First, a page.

Articles / 3 min read

Pocket Guide to Privacy-First Email Newsletter Software

A handy guide to privacy-first email newsletter services that protect user privacy by turning off open and click tracking by default.

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When I first started to look for privacy-first email newsletter options back in 2019, there just weren’t many options. There were great privacy-first website analytics tools like Fathom Analytics, but nothing for email. Nearly every provider required tracking pixels by default.

I want to briefly acknowledge that there are some legitimate reasons why email newsletter software providers might require pixels. Tracking pixels are one way to evaluate a sender’s reputation and ensure overall deliverability for everyone using their platform. Higher open and click rates indicate that a list is engaged. The reverse could indicate that an account is sending spam emails.

The problem is that tracking pixels collect far too much information, including exact location information from each recipient. Most of us understandably don’t want senders to know where we read an email, how many times we read that email, what links we clicked, and how many times we clicked each link.

There are, of course, other ways to evaluate list engagement. Unsubscribes and spam reports are a clear signal – and they are the indicators that matter most. As a sender, you can evaluate email engagement by website traffic, list growth, unsubscribes, spam reports, and other methods.

The good news is that over the past year or two many major email newsletter providers have started to let you turn off email trackers (e.g. MailChimp, but with limitations). Other providers still do not (e.g. ConvertKit).

Privacy-First Email Newsletter Services

I wanted a provider that offered a privacy-first by default platform. So I compiled a list and I’m sharing it here. My criteria for inclusion in this list were simple:

  • Open and click tracking are turned off by default
  • Does not use Google ReCaptcha on the subscription form
  • Does not have third-party trackers (e.g. Google Analytics) on their website

Below is a list of the email newsletter services that met the criteria, as well as their lowest price point as of February 9, 2023:

Company Tracking HQ Location Cheapest Plan
Buttondown Off by default US Free up to 100 subscribers
SendStack None EU Free up to 100 subscribers
MailCoach Off by default EU $9.99


Buttondown is a minimalist tool for writing and producing email newsletters. Based in the United States, it is run as an indie software business. Buttondown gets a lot of things right, like privacy-first by default (you can, however, opt-in to tracking if you want), the ability to write in markdown, RSS-to-Email tools so you can run your own version of Substack, and a first-party API.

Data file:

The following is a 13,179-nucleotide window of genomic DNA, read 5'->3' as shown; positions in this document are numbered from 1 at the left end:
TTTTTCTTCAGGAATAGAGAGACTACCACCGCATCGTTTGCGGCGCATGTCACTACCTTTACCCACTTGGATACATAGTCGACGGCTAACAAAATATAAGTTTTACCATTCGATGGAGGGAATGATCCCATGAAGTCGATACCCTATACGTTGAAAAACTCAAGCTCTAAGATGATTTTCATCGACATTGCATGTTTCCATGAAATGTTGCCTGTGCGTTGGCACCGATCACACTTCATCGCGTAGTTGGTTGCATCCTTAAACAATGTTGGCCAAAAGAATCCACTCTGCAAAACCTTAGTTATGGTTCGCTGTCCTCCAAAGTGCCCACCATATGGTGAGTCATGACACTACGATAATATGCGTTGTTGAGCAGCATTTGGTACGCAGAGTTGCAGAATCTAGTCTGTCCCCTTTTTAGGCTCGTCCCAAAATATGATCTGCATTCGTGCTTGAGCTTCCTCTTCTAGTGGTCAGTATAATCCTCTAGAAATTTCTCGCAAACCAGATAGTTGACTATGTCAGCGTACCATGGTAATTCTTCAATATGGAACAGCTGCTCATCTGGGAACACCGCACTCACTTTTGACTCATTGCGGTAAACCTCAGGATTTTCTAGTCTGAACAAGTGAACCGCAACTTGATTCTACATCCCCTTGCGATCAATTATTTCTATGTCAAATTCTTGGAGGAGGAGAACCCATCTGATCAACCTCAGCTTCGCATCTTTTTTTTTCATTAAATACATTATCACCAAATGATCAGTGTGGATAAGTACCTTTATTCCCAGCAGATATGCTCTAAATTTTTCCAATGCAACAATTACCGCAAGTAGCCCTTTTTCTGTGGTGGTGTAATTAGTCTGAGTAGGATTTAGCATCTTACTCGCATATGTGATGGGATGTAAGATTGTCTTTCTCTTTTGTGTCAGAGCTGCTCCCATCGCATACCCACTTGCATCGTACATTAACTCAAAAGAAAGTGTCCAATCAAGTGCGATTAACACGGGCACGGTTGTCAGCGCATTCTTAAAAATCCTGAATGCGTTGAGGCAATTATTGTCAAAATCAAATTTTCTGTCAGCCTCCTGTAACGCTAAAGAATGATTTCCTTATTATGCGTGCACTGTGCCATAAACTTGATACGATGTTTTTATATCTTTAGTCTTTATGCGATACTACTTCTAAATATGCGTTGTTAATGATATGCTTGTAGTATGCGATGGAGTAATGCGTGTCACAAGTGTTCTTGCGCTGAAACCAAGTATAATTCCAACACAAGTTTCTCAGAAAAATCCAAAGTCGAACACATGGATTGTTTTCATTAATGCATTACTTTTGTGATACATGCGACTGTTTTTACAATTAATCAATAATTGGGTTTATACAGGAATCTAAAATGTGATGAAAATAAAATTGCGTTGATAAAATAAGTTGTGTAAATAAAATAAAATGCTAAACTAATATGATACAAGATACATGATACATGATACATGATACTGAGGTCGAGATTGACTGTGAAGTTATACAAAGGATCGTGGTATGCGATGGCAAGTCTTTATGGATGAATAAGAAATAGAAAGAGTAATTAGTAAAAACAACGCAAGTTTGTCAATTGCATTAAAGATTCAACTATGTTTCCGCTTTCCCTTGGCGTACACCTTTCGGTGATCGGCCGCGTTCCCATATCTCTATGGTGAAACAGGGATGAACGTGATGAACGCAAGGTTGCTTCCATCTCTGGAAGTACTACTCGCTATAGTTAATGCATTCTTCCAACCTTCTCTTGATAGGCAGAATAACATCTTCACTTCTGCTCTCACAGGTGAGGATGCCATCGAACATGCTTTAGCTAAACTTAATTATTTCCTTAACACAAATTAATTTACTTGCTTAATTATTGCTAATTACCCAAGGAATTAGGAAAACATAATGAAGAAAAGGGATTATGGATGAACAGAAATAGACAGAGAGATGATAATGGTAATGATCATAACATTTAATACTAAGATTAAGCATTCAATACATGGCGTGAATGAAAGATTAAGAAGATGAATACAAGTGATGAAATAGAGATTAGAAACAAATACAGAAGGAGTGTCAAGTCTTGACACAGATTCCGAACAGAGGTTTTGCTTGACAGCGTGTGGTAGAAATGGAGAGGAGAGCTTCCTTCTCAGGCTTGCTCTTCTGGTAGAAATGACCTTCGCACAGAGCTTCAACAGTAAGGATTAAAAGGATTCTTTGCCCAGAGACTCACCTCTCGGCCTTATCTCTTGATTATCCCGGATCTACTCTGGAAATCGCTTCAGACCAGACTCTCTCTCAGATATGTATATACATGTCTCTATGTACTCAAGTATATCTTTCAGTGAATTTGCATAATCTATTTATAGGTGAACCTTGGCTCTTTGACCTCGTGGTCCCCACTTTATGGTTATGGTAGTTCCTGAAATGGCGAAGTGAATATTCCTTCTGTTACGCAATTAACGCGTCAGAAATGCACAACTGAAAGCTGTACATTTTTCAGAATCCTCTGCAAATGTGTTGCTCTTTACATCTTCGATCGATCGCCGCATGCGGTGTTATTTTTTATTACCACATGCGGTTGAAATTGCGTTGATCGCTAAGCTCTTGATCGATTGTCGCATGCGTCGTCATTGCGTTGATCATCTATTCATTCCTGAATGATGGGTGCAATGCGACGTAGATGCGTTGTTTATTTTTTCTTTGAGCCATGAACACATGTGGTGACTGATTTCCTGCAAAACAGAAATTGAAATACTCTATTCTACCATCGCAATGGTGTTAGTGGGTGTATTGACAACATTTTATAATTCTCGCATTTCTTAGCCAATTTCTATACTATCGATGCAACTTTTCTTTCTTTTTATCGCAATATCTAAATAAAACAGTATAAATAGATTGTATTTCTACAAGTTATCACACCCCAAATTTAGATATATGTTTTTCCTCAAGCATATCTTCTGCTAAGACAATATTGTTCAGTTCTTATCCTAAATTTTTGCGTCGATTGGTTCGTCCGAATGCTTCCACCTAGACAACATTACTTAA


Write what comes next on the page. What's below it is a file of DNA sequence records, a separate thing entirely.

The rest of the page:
SendStack is one of the newest tools and was released by a team based in the European Union (Germany, specifically). It has fewer features than Buttondown but a much friendlier user interface. They also make their first-party API available to free plans, which is a great feature for developers or anyone wanting to build their own first-party email newsletter subscription form. SendStack takes a much harder line on automation, so there is no RSS-to-Email function or other automation tools.


MailCoach offers both a hosted and a cloud-based solution. Interestingly, they also support transactional email. Like the other platforms here they offer a streamlined interface. But unlike Buttondown and SendStack, automation and transactional email are treated as important features. This is a good solution if you need more than just a newsletter, and would be a great option for agencies, businesses, or anyone building more complex email workflows.


I have personally used Buttondown and SendStack, but I haven’t tried MailCoach yet. This isn’t an endorsement of any particular service. You should try them out and see what works best for you. I also recommend this article comparing pricing models for privacy-first email newsletter services if you are considering one of these platforms.

But, if you’ve been looking for a private alternative to Mailchimp and similar services, you now have a handful to choose from. I’m looking forward to seeing this space grow as more creators and businesses start to adopt privacy-first marketing practices in the future.

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